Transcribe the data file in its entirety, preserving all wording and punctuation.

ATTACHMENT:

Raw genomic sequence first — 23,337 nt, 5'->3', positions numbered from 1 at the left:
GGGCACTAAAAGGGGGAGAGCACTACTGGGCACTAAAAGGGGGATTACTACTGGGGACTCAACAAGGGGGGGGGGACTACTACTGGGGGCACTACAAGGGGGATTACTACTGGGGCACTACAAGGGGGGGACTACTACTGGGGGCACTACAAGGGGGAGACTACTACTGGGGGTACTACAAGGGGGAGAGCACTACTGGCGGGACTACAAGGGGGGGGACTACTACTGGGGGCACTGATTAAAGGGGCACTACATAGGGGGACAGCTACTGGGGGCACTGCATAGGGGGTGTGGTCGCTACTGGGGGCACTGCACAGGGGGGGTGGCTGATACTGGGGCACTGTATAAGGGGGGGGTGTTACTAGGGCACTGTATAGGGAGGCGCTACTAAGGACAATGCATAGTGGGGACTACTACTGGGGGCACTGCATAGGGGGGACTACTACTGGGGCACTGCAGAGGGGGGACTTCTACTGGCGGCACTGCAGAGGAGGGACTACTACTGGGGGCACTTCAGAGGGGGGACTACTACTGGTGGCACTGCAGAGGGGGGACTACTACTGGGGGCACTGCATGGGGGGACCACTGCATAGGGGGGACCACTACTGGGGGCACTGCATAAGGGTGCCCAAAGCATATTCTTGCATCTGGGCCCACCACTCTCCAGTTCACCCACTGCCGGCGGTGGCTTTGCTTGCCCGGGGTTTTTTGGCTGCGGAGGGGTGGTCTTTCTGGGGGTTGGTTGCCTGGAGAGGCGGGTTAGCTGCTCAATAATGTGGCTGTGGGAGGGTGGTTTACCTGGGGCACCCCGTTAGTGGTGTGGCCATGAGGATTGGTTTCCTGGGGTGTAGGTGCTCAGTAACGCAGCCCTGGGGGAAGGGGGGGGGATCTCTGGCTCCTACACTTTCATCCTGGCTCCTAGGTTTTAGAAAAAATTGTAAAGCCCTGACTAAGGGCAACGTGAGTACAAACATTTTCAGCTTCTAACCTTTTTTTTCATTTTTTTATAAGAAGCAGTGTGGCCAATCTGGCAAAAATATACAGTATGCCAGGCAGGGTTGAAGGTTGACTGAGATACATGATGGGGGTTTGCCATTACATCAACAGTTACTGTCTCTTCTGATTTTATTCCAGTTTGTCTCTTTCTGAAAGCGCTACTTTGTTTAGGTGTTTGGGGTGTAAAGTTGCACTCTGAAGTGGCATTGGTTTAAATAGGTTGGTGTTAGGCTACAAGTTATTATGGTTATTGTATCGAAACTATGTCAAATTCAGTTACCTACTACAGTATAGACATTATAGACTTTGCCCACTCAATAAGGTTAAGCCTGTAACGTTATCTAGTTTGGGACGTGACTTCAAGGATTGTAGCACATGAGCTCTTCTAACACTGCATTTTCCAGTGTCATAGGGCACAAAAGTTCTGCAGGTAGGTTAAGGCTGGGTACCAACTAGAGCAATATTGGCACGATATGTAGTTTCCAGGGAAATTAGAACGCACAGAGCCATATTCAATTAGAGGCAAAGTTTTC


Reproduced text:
Raw genomic sequence first — 23,337 nt, 5'->3', positions numbered from 1 at the left:
GGGCACTAAAAGGGGGAGAGCACTACTGGGCACTAAAAGGGGGATTACTACTGGGGACTCAACAAGGGGGGGGGGACTACTACTGGGGGCACTACAAGGGGGATTACTACTGGGGCACTACAAGGGGGGGACTACTACTGGGGGCACTACAAGGGGGAGACTACTACTGGGGGTACTACAAGGGGGAGAGCACTACTGGCGGGACTACAAGGGGGGGGACTACTACTGGGGGCACTGATTAAAGGGGCACTACATAGGGGGACAGCTACTGGGGGCACTGCATAGGGGGTGTGGTCGCTACTGGGGGCACTGCACAGGGGGGGTGGCTGATACTGGGGCACTGTATAAGGGGGGGGTGTTACTAGGGCACTGTATAGGGAGGCGCTACTAAGGACAATGCATAGTGGGGACTACTACTGGGGGCACTGCATAGGGGGGACTACTACTGGGGCACTGCAGAGGGGGGACTTCTACTGGCGGCACTGCAGAGGAGGGACTACTACTGGGGGCACTTCAGAGGGGGGACTACTACTGGTGGCACTGCAGAGGGGGGACTACTACTGGGGGCACTGCATGGGGGGACCACTGCATAGGGGGGACCACTACTGGGGGCACTGCATAAGGGTGCCCAAAGCATATTCTTGCATCTGGGCCCACCACTCTCCAGTTCACCCACTGCCGGCGGTGGCTTTGCTTGCCCGGGGTTTTTTGGCTGCGGAGGGGTGGTCTTTCTGGGGGTTGGTTGCCTGGAGAGGCGGGTTAGCTGCTCAATAATGTGGCTGTGGGAGGGTGGTTTACCTGGGGCACCCCGTTAGTGGTGTGGCCATGAGGATTGGTTTCCTGGGGTGTAGGTGCTCAGTAACGCAGCCCTGGGGGAAGGGGGGGGGATCTCTGGCTCCTACACTTTCATCCTGGCTCCTAGGTTTTAGAAAAAATTGTAAAGCCCTGACTAAGGGCAACGTGAGTACAAACATTTTCAGCTTCTAACCTTTTTTTTCATTTTTTTATAAGAAGCAGTGTGGCCAATCTGGCAAAAATATACAGTATGCCAGGCAGGGTTGAAGGTTGACTGAGATACATGATGGGGGTTTGCCATTACATCAACAGTTACTGTCTCTTCTGATTTTATTCCAGTTTGTCTCTTTCTGAAAGCGCTACTTTGTTTAGGTGTTTGGGGTGTAAAGTTGCACTCTGAAGTGGCATTGGTTTAAATAGGTTGGTGTTAGGCTACAAGTTATTATGGTTATTGTATCGAAACTATGTCAAATTCAGTTACCTACTACAGTATAGACATTATAGACTTTGCCCACTCAATAAGGTTAAGCCTGTAACGTTATCTAGTTTGGGACGTGACTTCAAGGATTGTAGCACATGAGCTCTTCTAACACTGCATTTTCCAGTGTCATAGGGCACAAAAGTTCTGCAGGTAGGTTAAGGCTGGGTACCAACTAGAGCAATATTGGCACGATATGTAGTTTCCAGGGAAATTAGAACGCACAGAGCCATATTCAATTAGAGGCAAAGTTTTC